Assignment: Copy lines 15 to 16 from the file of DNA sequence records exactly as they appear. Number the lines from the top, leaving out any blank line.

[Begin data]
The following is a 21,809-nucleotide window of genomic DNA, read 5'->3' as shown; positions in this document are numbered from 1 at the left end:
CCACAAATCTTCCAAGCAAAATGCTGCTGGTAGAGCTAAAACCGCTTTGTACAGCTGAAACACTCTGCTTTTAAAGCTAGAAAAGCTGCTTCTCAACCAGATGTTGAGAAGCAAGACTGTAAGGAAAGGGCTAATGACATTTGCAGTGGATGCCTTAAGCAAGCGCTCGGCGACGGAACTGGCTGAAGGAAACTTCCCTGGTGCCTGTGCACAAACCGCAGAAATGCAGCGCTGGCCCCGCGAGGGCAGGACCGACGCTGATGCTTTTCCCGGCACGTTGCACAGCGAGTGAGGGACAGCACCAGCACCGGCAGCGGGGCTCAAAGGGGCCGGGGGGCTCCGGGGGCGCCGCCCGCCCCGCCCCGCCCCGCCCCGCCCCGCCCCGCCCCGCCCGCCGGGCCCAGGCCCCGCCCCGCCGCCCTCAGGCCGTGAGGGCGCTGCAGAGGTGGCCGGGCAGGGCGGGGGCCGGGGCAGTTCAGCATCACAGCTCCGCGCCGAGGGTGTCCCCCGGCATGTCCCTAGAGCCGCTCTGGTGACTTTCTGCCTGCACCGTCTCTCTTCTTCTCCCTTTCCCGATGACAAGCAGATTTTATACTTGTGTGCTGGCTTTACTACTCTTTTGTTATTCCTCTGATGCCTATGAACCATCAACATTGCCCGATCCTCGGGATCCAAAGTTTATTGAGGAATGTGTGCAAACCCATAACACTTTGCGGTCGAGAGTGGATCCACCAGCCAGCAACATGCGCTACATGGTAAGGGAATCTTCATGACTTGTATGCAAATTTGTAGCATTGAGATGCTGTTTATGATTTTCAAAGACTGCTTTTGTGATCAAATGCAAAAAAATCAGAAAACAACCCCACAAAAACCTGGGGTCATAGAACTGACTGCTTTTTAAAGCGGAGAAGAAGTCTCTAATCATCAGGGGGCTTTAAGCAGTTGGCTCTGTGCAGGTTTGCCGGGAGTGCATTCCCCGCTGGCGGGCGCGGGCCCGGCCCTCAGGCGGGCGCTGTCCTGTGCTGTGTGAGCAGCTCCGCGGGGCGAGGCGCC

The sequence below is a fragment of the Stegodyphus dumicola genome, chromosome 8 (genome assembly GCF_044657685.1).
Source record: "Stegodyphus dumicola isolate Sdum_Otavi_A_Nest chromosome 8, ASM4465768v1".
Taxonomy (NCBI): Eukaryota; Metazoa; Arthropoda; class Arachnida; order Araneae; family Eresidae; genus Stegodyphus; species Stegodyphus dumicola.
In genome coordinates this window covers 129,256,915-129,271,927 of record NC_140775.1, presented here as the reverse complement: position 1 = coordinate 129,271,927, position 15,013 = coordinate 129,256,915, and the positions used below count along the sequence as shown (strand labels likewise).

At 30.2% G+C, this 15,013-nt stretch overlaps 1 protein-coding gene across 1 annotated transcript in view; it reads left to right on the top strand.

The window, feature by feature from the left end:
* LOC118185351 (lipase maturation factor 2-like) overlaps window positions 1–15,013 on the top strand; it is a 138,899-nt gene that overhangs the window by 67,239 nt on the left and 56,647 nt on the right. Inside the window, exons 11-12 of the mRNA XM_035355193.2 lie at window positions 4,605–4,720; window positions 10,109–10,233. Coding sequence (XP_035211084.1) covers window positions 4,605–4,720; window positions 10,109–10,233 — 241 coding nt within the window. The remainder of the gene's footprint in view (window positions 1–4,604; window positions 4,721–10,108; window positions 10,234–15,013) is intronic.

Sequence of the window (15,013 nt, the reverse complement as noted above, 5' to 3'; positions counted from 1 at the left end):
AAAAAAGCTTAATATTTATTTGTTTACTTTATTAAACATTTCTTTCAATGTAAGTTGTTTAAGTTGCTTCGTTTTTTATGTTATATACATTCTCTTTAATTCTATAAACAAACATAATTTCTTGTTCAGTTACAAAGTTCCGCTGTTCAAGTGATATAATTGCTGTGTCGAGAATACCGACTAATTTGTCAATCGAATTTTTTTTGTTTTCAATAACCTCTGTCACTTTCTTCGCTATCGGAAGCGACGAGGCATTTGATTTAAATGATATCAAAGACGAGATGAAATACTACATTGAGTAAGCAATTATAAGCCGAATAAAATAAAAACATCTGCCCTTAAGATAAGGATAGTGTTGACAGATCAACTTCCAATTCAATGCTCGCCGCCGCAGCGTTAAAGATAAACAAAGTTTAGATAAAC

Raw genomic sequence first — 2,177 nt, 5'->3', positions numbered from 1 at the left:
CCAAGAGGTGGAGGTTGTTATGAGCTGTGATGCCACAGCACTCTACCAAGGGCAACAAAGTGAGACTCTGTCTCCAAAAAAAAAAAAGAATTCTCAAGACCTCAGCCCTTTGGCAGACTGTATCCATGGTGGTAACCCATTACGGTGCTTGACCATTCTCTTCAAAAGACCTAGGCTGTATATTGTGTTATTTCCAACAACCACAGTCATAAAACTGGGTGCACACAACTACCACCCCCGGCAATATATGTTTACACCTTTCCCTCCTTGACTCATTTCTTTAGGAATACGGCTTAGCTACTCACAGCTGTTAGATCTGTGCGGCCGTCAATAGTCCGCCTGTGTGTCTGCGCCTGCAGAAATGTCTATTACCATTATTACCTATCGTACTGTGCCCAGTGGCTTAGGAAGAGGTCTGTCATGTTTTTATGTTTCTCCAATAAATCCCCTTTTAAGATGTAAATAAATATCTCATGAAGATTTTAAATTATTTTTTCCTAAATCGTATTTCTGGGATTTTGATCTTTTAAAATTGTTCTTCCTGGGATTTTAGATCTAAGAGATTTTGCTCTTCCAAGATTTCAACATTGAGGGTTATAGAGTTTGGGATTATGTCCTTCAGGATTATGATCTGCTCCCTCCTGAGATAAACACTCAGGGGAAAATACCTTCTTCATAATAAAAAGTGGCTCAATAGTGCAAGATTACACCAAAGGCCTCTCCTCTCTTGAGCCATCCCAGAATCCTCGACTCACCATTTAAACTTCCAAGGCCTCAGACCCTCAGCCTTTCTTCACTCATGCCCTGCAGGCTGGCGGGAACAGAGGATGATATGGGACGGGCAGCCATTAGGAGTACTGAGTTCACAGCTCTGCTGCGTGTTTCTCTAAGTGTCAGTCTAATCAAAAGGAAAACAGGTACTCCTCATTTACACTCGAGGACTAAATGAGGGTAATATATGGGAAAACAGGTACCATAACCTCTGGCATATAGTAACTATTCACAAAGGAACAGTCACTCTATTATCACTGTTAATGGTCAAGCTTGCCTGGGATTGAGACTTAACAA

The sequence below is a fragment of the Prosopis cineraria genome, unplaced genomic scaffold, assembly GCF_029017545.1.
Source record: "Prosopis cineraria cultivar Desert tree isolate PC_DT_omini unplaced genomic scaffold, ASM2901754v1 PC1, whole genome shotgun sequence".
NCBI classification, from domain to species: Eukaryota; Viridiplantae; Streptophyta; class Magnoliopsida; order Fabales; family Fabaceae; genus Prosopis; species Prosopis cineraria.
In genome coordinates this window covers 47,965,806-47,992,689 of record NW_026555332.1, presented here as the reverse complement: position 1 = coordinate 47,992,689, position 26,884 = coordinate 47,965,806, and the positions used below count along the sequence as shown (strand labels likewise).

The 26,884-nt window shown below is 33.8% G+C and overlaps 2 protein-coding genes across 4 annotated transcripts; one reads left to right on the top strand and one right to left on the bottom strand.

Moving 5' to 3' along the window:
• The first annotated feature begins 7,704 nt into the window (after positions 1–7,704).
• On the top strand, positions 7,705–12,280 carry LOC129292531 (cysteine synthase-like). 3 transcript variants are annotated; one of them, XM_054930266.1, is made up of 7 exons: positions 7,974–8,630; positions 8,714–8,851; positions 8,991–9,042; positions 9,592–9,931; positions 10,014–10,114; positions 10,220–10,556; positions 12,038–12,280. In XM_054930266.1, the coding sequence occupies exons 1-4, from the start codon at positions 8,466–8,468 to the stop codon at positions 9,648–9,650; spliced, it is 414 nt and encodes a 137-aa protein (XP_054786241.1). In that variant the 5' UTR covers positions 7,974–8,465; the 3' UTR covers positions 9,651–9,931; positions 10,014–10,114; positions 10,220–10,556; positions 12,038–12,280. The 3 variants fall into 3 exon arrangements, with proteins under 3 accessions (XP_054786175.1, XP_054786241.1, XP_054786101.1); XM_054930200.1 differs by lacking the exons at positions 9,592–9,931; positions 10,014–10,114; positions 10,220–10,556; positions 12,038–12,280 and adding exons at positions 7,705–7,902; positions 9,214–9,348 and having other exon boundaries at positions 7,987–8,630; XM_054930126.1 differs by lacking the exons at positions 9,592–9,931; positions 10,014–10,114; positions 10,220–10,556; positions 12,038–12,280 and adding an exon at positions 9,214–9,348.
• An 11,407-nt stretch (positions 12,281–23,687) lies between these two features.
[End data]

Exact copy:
Source record: "Prosopis cineraria cultivar Desert tree isolate PC_DT_omini unplaced genomic scaffold, ASM2901754v1 PC1, whole genome shotgun sequence".
NCBI classification, from domain to species: Eukaryota; Viridiplantae; Streptophyta; class Magnoliopsida; order Fabales; family Fabaceae; genus Prosopis; species Prosopis cineraria.